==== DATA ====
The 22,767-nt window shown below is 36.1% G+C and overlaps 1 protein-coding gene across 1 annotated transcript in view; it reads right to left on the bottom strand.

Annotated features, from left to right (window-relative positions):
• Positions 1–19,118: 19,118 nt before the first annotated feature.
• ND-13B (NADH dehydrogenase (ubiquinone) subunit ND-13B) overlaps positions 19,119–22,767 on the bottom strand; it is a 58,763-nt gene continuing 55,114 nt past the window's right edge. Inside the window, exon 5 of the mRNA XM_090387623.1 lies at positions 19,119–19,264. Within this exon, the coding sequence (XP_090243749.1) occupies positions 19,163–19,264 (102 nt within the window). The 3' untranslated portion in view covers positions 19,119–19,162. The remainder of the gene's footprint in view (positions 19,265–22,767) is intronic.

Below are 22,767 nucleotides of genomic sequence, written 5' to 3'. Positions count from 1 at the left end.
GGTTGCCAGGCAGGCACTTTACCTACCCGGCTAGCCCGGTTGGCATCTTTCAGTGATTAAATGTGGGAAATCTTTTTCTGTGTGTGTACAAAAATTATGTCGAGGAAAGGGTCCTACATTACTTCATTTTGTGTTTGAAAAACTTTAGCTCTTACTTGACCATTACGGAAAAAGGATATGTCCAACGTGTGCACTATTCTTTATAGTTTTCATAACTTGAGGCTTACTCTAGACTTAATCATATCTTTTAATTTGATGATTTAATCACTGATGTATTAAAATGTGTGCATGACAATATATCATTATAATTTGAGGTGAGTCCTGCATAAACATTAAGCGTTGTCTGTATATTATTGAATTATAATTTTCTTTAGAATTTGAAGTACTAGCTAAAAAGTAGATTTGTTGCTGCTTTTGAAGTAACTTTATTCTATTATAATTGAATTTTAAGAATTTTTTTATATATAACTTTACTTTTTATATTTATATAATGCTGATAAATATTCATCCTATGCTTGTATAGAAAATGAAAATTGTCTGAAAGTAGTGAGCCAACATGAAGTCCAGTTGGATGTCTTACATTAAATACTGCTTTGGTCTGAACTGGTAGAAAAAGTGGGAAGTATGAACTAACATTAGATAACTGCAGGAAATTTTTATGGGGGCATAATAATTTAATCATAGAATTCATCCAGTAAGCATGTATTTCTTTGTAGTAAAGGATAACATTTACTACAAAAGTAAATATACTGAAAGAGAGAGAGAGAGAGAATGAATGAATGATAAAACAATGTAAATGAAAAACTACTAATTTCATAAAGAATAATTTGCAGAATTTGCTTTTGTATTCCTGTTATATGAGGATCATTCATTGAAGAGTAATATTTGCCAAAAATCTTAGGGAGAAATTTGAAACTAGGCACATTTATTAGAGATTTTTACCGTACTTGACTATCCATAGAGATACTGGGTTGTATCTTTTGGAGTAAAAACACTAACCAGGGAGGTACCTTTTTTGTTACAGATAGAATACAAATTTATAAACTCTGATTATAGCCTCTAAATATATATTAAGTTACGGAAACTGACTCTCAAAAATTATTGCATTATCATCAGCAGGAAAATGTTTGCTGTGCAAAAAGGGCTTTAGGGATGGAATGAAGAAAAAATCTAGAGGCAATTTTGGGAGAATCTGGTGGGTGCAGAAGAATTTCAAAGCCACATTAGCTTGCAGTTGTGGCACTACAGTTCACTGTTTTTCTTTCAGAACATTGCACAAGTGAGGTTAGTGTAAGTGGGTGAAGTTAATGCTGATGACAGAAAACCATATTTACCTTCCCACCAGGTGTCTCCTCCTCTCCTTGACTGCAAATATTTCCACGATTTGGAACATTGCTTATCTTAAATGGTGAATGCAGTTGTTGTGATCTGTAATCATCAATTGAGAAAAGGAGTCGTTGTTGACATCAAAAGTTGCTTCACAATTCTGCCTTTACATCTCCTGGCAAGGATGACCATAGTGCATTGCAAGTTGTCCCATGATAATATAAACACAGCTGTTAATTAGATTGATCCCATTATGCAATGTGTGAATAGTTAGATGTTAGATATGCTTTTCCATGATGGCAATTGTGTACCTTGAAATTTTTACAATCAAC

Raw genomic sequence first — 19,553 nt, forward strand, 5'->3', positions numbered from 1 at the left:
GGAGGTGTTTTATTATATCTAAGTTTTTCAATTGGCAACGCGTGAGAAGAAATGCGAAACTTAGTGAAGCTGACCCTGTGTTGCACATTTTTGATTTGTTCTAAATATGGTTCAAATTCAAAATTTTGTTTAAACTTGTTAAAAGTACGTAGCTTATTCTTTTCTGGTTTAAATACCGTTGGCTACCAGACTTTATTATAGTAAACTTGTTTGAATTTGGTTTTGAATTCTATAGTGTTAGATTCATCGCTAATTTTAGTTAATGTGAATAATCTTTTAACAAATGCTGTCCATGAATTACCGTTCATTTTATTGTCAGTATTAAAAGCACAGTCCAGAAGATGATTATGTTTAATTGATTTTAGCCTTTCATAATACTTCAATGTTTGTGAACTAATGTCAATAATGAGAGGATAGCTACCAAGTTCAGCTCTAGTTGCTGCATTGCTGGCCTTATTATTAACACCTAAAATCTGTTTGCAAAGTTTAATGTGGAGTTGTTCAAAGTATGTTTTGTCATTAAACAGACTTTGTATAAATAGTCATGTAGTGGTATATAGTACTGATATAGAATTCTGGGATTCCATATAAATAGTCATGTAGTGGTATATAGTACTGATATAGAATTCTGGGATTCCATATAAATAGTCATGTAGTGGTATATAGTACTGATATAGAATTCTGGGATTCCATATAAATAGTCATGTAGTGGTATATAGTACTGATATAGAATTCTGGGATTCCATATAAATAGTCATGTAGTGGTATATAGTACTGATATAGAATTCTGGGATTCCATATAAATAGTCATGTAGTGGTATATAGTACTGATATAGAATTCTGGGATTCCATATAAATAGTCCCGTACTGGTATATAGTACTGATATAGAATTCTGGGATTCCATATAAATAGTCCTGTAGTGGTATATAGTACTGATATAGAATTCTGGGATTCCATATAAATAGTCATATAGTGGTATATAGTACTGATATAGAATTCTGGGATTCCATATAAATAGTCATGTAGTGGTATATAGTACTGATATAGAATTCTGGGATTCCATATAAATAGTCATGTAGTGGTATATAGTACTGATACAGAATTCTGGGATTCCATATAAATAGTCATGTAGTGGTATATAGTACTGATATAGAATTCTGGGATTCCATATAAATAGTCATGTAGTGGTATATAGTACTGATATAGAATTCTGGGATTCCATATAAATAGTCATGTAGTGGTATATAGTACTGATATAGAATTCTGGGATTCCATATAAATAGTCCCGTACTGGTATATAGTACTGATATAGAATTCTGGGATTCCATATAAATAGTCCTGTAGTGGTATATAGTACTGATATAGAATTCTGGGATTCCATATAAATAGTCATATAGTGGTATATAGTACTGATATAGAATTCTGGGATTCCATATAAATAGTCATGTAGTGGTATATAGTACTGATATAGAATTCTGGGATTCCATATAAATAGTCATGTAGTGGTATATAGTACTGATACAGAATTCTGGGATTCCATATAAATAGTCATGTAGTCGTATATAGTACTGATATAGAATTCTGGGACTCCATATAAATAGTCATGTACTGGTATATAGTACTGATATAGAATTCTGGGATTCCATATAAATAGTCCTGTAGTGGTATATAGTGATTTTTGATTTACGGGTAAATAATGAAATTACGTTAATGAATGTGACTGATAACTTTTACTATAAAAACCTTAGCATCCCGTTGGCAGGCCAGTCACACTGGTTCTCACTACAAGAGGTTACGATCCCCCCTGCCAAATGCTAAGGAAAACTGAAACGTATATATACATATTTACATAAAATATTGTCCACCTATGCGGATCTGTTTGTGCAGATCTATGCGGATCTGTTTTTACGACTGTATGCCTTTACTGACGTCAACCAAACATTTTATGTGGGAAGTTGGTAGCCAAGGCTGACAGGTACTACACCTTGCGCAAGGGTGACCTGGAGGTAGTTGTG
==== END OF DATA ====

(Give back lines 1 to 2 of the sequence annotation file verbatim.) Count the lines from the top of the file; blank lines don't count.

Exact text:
The 22,767-nt window shown below is 36.1% G+C and overlaps 1 protein-coding gene across 1 annotated transcript in view; it reads right to left on the bottom strand.

Annotated features, from left to right (window-relative positions):